Michelle Obama's plane 'too close' to cargo jet
A plane carrying First Lady Michelle Obama had to abort a landing near Washington DC after an apparent air traffic controller's error.
The aircraft carrying her came within three miles of a military cargo jet, rather than the minimum five-mile distance set by US aviation officials.
The Federal Aviation Administration (FAA) said the planes "were never in any danger". Both landed safely.
The FAA is investigating Monday's alert as a possible controller's error.
It was the latest in a series of episodes involving apparent lapses by air traffic controllers.
Several controllers and supervisors have been suspended by the FAA since late March over incidents involving workers sleeping on the job, almost all of them during overnight shifts.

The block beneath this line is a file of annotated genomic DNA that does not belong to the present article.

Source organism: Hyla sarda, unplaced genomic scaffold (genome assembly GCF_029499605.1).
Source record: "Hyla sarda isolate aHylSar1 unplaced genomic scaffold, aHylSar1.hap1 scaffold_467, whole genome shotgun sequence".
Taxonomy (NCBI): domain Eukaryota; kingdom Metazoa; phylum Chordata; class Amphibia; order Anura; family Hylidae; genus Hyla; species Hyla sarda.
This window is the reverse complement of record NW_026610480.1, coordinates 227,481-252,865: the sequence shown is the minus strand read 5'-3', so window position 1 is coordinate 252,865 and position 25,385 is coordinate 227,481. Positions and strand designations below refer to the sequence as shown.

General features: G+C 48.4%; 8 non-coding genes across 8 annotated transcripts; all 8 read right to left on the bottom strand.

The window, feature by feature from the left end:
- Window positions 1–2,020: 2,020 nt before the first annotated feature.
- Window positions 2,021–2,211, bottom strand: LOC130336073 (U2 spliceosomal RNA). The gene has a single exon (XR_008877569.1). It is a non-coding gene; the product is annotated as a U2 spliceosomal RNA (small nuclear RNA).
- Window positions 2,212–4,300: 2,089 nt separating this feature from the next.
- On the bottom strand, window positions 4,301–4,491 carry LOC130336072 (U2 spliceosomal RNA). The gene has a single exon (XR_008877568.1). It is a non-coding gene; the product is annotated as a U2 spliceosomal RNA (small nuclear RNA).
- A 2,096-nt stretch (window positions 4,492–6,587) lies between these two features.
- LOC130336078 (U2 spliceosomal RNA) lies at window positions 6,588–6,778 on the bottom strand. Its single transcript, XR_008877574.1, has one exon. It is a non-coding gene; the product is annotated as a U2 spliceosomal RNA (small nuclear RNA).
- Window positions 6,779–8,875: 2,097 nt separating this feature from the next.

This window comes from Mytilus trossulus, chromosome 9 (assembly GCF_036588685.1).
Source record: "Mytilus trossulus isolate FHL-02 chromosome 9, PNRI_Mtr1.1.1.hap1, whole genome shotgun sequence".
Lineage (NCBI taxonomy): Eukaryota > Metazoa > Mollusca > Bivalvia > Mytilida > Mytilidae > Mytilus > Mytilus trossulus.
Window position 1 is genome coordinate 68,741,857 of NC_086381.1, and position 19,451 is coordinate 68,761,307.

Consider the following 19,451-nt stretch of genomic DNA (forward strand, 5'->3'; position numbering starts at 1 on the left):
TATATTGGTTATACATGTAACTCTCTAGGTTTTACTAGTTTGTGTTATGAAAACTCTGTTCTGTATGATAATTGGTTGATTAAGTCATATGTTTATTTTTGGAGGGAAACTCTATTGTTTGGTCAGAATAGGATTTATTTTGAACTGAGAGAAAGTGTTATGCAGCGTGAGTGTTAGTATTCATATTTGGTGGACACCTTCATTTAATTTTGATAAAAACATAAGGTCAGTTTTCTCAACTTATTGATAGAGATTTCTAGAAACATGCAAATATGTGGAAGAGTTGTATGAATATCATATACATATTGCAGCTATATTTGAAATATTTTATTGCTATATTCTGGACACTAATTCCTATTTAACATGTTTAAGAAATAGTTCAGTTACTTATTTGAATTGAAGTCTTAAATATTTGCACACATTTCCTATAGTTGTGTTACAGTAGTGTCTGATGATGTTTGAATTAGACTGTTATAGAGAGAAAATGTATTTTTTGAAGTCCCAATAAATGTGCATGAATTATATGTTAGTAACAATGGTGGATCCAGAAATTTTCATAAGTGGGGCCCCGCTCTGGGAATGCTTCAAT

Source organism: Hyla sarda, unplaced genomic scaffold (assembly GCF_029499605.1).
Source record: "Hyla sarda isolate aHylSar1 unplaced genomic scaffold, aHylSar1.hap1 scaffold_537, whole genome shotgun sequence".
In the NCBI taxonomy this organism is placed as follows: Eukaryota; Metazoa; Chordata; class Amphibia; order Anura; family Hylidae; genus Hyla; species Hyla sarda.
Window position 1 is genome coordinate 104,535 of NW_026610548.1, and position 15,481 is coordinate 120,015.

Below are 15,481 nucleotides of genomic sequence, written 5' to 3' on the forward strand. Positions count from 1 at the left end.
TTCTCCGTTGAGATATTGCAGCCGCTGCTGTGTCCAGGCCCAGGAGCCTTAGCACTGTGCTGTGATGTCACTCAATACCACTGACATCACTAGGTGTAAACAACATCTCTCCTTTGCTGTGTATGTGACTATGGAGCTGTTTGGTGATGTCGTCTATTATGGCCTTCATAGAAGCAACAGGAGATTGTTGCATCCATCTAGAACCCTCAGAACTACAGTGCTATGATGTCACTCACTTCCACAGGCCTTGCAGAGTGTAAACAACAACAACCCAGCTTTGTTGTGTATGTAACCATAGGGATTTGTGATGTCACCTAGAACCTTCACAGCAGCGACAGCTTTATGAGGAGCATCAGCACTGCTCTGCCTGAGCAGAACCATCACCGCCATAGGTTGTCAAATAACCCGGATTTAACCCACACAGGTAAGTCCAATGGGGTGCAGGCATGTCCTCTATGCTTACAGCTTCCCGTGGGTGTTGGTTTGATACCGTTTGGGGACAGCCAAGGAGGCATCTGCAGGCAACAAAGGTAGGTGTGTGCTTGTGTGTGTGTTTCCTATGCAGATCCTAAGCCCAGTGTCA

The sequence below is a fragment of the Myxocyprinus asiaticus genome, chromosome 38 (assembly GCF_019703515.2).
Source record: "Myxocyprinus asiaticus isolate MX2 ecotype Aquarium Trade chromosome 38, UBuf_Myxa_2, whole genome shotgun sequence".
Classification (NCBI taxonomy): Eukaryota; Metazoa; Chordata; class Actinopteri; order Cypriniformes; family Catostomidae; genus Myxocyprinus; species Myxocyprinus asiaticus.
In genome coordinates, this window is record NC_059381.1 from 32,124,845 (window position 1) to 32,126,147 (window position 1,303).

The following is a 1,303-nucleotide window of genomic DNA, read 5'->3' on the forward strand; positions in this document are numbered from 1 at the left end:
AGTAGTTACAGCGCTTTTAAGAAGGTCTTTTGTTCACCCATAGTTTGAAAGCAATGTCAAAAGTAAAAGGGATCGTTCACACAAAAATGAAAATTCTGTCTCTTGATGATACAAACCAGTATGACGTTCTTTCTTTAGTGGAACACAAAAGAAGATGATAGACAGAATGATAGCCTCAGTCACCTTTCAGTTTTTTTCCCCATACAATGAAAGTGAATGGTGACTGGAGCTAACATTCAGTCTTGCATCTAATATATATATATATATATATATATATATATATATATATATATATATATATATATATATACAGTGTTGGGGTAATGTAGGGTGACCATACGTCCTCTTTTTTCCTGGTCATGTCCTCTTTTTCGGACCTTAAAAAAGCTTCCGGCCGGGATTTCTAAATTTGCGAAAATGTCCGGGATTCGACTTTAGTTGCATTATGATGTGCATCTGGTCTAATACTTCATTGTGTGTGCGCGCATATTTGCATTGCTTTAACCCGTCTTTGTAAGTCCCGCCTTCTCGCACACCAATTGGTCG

Another controller was suspended on Monday for watching a film when he was supposed to be monitoring aircraft in Ohio, the FAA said.
On Tuesday, air traffic controllers at Andrews Air Force Base in Maryland ordered the Boeing 737 carrying Mrs Obama to abort its planned landing after it came within three miles of a C-17 cargo plane.
Under FAA rules, a minimum separation of five miles was required between the C-17 and the next plane to avoid dangerous turbulence from the cargo jet's wake.
The Boeing 737 was instructed to perform a "go around" and subsequently landed safely, the FAA said in a statement, without naming Mrs Obama as a passenger.
The FAA is investigating the incident as a possible mistake by controllers at a regional radar facility in Warrenton, Virginia.
The presidential aircraft Air Force One and other government planes are based at Andrews. The air space around the military base is administered by the civilian FAA.